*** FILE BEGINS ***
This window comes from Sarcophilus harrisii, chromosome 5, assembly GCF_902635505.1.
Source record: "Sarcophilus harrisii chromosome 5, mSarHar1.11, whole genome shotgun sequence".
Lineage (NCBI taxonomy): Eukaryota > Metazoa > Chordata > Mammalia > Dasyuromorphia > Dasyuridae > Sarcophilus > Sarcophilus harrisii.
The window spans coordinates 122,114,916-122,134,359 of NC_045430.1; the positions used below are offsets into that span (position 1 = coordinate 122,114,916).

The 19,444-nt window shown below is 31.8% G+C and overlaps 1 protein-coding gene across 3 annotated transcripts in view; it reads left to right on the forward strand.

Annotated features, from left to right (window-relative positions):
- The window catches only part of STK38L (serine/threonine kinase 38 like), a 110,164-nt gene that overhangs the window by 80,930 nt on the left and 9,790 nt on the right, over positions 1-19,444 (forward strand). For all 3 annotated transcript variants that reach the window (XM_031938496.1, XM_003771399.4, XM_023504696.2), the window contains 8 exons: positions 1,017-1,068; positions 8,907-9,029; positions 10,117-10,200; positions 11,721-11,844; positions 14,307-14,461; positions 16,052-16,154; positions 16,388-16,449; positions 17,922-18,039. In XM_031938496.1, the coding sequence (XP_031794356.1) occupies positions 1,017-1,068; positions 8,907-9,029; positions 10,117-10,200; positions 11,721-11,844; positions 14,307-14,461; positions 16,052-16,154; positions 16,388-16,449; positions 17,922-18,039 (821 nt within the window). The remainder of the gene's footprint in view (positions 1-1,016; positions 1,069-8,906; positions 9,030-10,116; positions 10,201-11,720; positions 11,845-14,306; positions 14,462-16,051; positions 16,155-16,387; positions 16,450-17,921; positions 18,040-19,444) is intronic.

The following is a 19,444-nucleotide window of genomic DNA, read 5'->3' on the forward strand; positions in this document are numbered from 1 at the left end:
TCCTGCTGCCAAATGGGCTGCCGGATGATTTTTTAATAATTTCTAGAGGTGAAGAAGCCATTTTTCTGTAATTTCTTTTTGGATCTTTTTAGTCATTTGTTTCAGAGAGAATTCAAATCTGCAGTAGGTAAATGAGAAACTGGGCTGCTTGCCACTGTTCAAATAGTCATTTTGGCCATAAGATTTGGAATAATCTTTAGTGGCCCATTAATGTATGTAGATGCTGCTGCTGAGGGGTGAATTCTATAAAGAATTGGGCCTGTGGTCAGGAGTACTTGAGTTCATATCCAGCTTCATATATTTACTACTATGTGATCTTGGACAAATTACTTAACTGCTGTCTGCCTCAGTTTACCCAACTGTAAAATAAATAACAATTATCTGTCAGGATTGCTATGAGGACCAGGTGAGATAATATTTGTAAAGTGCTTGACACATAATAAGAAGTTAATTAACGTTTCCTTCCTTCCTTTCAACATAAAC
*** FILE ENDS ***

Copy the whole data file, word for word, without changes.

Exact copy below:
This window comes from Sarcophilus harrisii, chromosome 5, assembly GCF_902635505.1.
Source record: "Sarcophilus harrisii chromosome 5, mSarHar1.11, whole genome shotgun sequence".
Lineage (NCBI taxonomy): Eukaryota > Metazoa > Chordata > Mammalia > Dasyuromorphia > Dasyuridae > Sarcophilus > Sarcophilus harrisii.
The window spans coordinates 122,114,916-122,134,359 of NC_045430.1; the positions used below are offsets into that span (position 1 = coordinate 122,114,916).

The 19,444-nt window shown below is 31.8% G+C and overlaps 1 protein-coding gene across 3 annotated transcripts in view; it reads left to right on the forward strand.

Annotated features, from left to right (window-relative positions):
- The window catches only part of STK38L (serine/threonine kinase 38 like), a 110,164-nt gene that overhangs the window by 80,930 nt on the left and 9,790 nt on the right, over positions 1-19,444 (forward strand). For all 3 annotated transcript variants that reach the window (XM_031938496.1, XM_003771399.4, XM_023504696.2), the window contains 8 exons: positions 1,017-1,068; positions 8,907-9,029; positions 10,117-10,200; positions 11,721-11,844; positions 14,307-14,461; positions 16,052-16,154; positions 16,388-16,449; positions 17,922-18,039. In XM_031938496.1, the coding sequence (XP_031794356.1) occupies positions 1,017-1,068; positions 8,907-9,029; positions 10,117-10,200; positions 11,721-11,844; positions 14,307-14,461; positions 16,052-16,154; positions 16,388-16,449; positions 17,922-18,039 (821 nt within the window). The remainder of the gene's footprint in view (positions 1-1,016; positions 1,069-8,906; positions 9,030-10,116; positions 10,201-11,720; positions 11,845-14,306; positions 14,462-16,051; positions 16,155-16,387; positions 16,450-17,921; positions 18,040-19,444) is intronic.

The following is a 19,444-nucleotide window of genomic DNA, read 5'->3' on the forward strand; positions in this document are numbered from 1 at the left end:
TCCTGCTGCCAAATGGGCTGCCGGATGATTTTTTAATAATTTCTAGAGGTGAAGAAGCCATTTTTCTGTAATTTCTTTTTGGATCTTTTTAGTCATTTGTTTCAGAGAGAATTCAAATCTGCAGTAGGTAAATGAGAAACTGGGCTGCTTGCCACTGTTCAAATAGTCATTTTGGCCATAAGATTTGGAATAATCTTTAGTGGCCCATTAATGTATGTAGATGCTGCTGCTGAGGGGTGAATTCTATAAAGAATTGGGCCTGTGGTCAGGAGTACTTGAGTTCATATCCAGCTTCATATATTTACTACTATGTGATCTTGGACAAATTACTTAACTGCTGTCTGCCTCAGTTTACCCAACTGTAAAATAAATAACAATTATCTGTCAGGATTGCTATGAGGACCAGGTGAGATAATATTTGTAAAGTGCTTGACACATAATAAGAAGTTAATTAACGTTTCCTTCCTTCCTTTCAACATAAAC